The Accidental Teacher: What Do YOU Teach Your Children Accidentally?



When I was preparing a presentation about being an intentional teacher, my husband said, “As opposed to accidentally teaching?  Are people accidentally teaching?” and laughed.  Yes, actually.  In fact, we accidentally teach far more often than intentionally.  Everything we do and say is a lesson for children.  They watch and listen.  It is from those moments when we are being observed that children learn so much about priorities, interpersonal relationships, coping, self-control, reacting to events and even their own self-worth.  There is a reason why “the apple never falls far from the tree.”  Children figure out how to walk through this world based upon their observations.  Have you considered what your children learn from these accidental teaching moments?

  • Do you talk about your child’s behavior or parenting/educating challenges in front of your child?  Every parent and every teacher has felt the concerns for children with challenging behaviors or for those who struggle socially or academically.  We seek advice and the support of others.  Parent/teacher conferences, teachers’ conversations with each other, phone conversations with friends and parent’s conversations about how to handle the challenges of caring for children should never take place in front of the children themselves.  Children know when you are talking about them and they listen intently.  They hear you say, “I never had these problems with his brother” or “I’m worried about her progress.”  We chip away at their self-esteem every time something of concern is discussed in front of them.  Imagine if you were in the room while a group of people talked about your less than stellar qualities.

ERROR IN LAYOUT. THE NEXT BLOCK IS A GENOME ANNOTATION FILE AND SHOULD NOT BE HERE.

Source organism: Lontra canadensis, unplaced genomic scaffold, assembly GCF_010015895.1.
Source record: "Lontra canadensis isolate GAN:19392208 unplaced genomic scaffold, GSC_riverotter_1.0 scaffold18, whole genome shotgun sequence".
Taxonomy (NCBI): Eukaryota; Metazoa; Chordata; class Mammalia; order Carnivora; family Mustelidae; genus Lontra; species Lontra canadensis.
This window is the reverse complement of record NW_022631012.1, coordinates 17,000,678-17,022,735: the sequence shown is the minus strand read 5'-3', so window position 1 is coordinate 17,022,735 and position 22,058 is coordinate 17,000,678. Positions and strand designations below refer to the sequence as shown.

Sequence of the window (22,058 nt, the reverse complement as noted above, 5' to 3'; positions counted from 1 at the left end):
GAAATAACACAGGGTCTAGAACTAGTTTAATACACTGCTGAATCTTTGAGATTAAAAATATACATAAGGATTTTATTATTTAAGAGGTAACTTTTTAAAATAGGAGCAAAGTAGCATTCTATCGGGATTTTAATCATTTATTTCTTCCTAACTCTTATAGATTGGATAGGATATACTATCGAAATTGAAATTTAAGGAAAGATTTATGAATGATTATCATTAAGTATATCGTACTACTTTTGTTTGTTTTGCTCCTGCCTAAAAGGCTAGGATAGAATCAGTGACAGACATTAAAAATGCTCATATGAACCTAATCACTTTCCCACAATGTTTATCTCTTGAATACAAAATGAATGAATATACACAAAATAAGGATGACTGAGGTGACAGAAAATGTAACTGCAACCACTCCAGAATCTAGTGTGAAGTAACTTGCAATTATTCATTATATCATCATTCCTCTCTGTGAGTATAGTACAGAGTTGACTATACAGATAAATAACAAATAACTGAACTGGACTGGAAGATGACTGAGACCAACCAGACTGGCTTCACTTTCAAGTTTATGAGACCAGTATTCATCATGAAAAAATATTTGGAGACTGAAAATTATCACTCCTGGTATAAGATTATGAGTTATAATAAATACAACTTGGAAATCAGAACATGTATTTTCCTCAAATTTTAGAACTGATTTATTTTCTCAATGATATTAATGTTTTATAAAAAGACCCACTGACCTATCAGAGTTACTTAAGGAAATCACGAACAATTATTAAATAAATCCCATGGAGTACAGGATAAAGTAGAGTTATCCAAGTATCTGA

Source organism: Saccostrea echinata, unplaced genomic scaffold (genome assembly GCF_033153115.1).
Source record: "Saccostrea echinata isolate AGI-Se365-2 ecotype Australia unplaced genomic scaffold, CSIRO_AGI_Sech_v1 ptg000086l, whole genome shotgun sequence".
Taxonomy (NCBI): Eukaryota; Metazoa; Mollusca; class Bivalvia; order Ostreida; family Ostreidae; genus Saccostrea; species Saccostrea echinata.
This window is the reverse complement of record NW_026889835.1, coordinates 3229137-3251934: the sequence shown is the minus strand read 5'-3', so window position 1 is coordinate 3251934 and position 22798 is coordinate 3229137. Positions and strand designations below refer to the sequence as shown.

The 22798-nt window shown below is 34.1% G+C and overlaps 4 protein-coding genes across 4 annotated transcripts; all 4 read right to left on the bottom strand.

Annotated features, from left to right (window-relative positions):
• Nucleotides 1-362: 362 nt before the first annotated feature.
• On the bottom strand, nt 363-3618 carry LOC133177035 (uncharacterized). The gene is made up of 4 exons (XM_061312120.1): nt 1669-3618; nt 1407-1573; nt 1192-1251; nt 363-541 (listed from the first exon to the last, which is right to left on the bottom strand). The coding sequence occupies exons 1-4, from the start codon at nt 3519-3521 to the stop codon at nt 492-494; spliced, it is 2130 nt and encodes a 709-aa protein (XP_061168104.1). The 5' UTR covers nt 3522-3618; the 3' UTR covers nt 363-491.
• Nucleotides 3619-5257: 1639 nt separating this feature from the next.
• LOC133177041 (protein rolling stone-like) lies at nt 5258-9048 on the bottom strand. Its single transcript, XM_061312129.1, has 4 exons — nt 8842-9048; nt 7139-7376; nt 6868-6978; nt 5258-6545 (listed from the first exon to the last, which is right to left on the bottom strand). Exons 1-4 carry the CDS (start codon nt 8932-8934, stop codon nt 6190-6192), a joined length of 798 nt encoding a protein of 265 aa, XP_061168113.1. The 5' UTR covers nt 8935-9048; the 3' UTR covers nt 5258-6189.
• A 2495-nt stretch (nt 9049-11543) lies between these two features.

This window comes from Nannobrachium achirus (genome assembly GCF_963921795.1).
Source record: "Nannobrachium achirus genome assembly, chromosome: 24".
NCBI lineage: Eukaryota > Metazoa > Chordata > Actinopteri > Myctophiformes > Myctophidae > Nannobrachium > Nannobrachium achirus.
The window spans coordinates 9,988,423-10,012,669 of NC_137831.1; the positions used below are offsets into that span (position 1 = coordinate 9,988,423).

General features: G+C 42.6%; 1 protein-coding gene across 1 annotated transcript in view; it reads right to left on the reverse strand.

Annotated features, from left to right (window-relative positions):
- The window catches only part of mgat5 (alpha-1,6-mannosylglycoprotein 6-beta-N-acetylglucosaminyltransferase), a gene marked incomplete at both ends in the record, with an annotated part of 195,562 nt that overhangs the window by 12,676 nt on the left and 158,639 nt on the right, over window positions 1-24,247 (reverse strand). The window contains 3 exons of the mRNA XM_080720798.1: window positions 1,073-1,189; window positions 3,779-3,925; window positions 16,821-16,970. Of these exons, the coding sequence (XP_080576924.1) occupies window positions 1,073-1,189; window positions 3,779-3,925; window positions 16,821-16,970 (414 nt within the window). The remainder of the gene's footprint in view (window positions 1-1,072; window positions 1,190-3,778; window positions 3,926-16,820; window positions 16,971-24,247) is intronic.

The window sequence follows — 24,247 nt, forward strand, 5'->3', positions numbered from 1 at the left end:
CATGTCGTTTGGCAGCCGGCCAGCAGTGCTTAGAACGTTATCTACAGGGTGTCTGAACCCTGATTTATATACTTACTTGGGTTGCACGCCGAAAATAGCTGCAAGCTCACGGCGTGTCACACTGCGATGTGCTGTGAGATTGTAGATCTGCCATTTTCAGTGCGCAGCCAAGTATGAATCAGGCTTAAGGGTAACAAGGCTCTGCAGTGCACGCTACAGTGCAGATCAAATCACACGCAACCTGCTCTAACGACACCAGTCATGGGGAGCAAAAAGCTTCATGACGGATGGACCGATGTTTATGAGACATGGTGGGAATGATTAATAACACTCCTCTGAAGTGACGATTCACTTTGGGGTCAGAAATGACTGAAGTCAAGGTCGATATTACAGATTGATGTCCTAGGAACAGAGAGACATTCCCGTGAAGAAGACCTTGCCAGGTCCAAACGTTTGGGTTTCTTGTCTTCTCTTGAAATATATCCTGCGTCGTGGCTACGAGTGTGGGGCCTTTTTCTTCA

• How do you treat store clerks, wait staff, custodians repair people or others who provide you with a service?  I have a friend and colleague who tells the parents in her school that the measure of a parent is how he/she treats the custodial staff.  We have lofty goals about teaching our children about respecting people and being kind.  Kindness should be all inclusive.  Every person has worth.  We tell young children in preschool that they don’t have to be everyone’s best friend but they do have to be kind.  It is from observing our treatment and respect for others that they learn to treat all people well.
  • Do you maintain control when you are frustrated?  Tantrums are frustrating for both the child having then and the adults having to deal with them.  It is important to remember that tantrums are not limited to childhood.  Adults tantrum too.  Adult tantrums look a little different – most adults don’t scream and throw themselves on the floor but they most certainly have fits of frustration. I have seen adults yell, hit the table and be unable to hear what other people are saying.  That’s a tantrum.  When adults react with negative emotions and are out of control, children learn to react to the world in the same way.  Some children are more prone to tantrums than others no matter what we do but demonstrating self-control does help them see that it is possible to keep emotions in check as we think through solutions to our problems.